3. Mobile Homes Can Be Smelly

Standing water, mold, mildew, cigarette smoke, wild animals and rotten food can all contribute to a mobile home being smelly. Any smell associated with a mobile home is not the fault of this particular mobile home. The fault comes from the previous and/or current owner’s lack of pride in their property. As the old saying goes, “If you smell something bad in a property, it may just be the smell of money.”

4. Mobile Homes May Attract Lower Income Tenant-Buyers Who Don’t Pay

This statement is both true and false, as many of these bullets here are. Some mobile home buyers in ocean-side communities are happily paying $1 million plus for a used mobile home inside a park.

Traditionally, mobile homes are deemed affordable housing because they are. Their inexpensive construction and sometimes minimal features help many low-income buyers afford a safe and clean home of their own.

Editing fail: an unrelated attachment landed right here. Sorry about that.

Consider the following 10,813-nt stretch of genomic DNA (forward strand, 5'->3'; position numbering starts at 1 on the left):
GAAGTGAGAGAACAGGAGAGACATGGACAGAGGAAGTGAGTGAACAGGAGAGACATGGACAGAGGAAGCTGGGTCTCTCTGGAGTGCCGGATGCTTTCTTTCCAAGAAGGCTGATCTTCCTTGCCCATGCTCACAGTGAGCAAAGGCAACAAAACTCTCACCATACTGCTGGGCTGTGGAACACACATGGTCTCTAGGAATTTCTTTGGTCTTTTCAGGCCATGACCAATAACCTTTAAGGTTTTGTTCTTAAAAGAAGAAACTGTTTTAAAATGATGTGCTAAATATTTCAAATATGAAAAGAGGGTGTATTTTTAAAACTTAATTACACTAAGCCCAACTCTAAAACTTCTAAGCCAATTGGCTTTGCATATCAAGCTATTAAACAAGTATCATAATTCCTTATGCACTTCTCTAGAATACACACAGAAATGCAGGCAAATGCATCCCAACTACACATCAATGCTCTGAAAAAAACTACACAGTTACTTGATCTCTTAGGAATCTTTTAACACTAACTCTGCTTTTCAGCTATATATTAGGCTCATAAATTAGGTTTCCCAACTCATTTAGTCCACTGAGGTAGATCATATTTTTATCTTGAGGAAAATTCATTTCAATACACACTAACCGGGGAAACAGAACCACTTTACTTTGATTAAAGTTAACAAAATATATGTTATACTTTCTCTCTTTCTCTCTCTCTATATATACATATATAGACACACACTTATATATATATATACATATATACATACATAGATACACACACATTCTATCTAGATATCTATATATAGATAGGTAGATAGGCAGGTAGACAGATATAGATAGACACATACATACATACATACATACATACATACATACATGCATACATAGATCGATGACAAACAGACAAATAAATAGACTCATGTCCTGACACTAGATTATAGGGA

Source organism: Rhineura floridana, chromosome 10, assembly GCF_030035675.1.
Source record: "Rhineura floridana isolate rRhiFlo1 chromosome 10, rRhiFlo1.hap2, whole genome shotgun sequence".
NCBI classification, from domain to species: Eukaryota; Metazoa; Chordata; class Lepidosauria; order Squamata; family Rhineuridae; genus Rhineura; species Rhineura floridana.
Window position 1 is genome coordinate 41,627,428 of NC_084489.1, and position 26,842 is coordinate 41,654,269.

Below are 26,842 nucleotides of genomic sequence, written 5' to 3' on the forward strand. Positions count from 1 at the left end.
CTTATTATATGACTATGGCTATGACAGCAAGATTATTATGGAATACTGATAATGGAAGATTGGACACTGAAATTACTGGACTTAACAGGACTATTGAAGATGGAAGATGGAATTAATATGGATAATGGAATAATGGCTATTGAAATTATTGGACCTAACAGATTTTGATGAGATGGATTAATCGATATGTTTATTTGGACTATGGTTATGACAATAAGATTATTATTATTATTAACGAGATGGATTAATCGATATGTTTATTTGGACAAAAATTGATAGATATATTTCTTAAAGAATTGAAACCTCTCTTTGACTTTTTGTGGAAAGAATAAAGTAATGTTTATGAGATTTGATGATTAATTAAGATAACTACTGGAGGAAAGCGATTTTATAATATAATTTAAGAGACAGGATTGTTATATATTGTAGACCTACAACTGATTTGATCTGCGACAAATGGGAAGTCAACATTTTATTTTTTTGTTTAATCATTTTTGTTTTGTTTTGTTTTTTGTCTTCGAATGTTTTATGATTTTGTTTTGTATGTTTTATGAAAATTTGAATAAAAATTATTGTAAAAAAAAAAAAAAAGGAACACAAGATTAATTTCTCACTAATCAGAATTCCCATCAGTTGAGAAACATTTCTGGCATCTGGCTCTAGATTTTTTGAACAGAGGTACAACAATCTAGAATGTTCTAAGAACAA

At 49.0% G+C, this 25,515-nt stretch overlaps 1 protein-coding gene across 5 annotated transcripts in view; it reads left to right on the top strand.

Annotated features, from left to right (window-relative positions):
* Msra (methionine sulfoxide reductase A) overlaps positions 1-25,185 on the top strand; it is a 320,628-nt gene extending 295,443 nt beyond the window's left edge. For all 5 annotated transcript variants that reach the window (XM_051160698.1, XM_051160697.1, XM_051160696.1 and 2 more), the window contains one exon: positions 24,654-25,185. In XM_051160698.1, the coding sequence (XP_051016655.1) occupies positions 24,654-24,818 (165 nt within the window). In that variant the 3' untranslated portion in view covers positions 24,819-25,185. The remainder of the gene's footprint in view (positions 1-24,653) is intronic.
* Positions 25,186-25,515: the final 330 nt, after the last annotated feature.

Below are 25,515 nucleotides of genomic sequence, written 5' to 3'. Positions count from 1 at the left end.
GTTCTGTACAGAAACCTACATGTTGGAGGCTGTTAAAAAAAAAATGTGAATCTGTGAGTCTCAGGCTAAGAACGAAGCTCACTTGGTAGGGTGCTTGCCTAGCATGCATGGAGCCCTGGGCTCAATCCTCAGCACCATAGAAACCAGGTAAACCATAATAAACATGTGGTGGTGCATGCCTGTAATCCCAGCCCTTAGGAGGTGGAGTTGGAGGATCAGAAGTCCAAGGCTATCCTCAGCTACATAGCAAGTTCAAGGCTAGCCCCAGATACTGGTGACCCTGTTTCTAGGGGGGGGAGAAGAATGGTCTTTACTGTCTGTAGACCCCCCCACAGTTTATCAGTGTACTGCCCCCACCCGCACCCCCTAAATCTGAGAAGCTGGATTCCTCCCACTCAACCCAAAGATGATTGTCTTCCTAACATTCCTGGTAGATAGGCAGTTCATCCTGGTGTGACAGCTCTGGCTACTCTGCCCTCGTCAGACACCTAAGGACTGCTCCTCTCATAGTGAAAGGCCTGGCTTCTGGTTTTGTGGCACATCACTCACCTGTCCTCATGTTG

While mobile homes may oftentimes attract lower income buyers, this does not equate to all lower income buyers or tenants being high-risk occupants. It is always on the investor’s shoulders to screen all buyers, tenants, and renters in any property you fill. If mobile homes were not affordable housing, then this real estate niche would not be in demand by many buyers across the country, and we would likely lose some of our edge as investors.

Investor Insight: After helping folks across the country, this is one of the big faults many new investors have. Properly screening tenant-buyers and tenants is vital. A low-risk tenant with a clean background will likely make your life a breeze with regular on-time monthly payments. A high-risk tenant with a questionable background can result in headache after headache, leaving an obvious bad taste in your month concerning mobile homes. In reality the problem has less to do with the mobile home and everything to do with the tenant inside and your screening process.